GLENDALE, Ariz. — The New England Patriots faced a 10-point deficit in the fourth quarter against one of the most imposing defenses in recent NFL memory. They weren’t fazed.
Their own defense was backed up to the shadow of its goal line as the Seattle Seahawks marched resolutely to within a yard of a game-winning touchdown in the final seconds of a memorably great and competitive Super Bowl. No matter.
The Patriots shrugged all of that off. They got a pair of fourth-quarter touchdown passes by ever-more-legendary quarterback Tom Brady and a game-saving interception by rookie cornerback Malcolm Butler to beat the Seahawks, 28-24, here Sunday evening.
“We needed a great play at the end,” Brady said, “and we got it.”
The Patriots secured their fourth Super Bowl title with Brady as their quarterback and Bill Belichick as their coach, and they did so in about the most dramatic fashion imaginable. They trailed, 24-14, until Brady’s touchdown passes of four yards to wide receiver Danny Amendola with just less than eight minutes remaining and of three yards to wideout Julian Edelman with just more than two minutes left.
“Tom’s the best ever. . . . He’s been to six Super Bowls,” Edelman said. “He’s won four with the salary cap. It’s hard to argue against that.”
The Seahawks, trying for a second straight Super Bowl title, drove to the New England 1-yard line, aided by a remarkable juggling reception by wide receiver Jermaine Kearse while he was on the turf. But Butler, the defender victimized by Kearse’s catch, cut in front of wideout Ricardo Lockette to intercept a pass by quarterback Russell Wilson with 20 seconds to go.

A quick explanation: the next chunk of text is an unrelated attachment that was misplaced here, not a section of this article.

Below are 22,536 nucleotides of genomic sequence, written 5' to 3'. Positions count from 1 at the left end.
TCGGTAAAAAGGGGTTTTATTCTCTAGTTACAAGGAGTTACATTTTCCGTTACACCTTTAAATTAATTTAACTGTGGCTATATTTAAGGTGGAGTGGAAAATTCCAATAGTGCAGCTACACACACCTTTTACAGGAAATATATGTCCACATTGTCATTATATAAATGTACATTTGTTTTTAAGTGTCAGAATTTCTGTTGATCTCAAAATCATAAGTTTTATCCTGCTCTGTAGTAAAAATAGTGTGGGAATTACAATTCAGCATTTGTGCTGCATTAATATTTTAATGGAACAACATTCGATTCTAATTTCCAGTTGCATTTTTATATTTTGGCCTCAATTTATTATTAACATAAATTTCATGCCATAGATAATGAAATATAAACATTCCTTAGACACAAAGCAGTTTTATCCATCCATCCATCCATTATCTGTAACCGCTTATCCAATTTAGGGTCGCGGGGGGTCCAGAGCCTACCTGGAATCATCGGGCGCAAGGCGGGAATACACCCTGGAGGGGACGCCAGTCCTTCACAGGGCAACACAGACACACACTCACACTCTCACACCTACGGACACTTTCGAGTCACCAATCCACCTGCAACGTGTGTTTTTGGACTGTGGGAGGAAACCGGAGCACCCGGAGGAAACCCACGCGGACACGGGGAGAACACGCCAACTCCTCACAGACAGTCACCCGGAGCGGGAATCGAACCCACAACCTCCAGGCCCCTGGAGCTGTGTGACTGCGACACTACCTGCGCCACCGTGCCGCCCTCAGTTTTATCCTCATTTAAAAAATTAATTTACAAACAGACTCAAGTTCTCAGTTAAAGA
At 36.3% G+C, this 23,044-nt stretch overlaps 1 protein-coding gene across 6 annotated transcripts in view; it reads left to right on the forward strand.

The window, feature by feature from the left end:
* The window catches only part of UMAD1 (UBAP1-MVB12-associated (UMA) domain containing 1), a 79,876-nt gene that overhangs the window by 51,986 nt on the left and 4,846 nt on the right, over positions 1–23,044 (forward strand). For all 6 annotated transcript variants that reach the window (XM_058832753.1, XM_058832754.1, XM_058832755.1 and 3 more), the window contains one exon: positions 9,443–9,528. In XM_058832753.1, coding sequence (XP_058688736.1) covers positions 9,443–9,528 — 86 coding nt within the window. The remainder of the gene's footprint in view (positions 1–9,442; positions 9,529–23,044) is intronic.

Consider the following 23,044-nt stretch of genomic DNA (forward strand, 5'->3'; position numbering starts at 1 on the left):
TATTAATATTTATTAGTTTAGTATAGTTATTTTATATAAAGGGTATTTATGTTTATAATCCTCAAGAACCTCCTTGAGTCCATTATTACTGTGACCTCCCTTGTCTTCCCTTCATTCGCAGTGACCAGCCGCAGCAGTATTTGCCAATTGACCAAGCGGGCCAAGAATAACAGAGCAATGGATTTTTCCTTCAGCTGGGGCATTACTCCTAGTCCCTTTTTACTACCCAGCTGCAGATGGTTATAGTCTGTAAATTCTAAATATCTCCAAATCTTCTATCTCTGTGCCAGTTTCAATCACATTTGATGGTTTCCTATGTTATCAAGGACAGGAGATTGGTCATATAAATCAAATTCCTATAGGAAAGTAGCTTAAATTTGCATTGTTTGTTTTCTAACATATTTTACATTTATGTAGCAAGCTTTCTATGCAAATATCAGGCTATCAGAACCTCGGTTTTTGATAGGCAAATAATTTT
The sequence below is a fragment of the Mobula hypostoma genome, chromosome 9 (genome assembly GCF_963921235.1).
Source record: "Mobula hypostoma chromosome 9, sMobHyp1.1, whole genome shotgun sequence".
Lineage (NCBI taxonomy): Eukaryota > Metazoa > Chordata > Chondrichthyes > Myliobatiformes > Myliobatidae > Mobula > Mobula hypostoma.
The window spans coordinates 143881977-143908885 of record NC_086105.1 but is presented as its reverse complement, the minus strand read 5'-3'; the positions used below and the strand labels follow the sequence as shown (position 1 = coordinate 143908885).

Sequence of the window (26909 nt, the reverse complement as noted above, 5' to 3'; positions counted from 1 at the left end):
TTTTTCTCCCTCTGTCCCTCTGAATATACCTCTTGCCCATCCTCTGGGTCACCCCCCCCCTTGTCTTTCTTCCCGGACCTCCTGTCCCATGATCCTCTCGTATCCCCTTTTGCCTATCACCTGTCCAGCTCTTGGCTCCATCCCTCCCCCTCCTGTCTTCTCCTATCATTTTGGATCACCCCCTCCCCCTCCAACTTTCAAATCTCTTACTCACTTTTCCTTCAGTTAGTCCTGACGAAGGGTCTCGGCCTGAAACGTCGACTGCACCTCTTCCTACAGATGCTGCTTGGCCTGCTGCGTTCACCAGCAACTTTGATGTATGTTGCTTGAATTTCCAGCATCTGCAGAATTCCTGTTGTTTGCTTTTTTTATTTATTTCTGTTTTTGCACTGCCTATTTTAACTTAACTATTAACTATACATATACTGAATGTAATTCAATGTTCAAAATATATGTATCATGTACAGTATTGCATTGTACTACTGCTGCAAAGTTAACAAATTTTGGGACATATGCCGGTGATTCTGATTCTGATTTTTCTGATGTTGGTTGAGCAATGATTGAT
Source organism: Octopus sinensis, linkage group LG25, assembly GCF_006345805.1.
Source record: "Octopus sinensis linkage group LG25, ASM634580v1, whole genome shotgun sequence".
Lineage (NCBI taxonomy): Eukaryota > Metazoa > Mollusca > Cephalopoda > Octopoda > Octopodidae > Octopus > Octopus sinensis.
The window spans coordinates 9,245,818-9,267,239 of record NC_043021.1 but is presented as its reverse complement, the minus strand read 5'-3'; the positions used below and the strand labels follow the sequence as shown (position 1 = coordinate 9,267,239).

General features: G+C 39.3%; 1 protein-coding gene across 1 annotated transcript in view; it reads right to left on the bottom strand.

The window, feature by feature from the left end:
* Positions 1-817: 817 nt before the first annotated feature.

“I thought it was a touchdown, honestly,” said Wilson, who called it an “unfortunate situation” and added: “We played lights out, for the most part. We fought so hard. You’ve got to give the Patriots credit.”
The Seahawks opted against handing the ball to hard-running tailback Marshawn Lynch on the decisive play. Coach Pete Carroll said his team planned to run the ball on the following play but did not have the proper personnel grouping on the field to run it on that play against New England’s goal-line defense.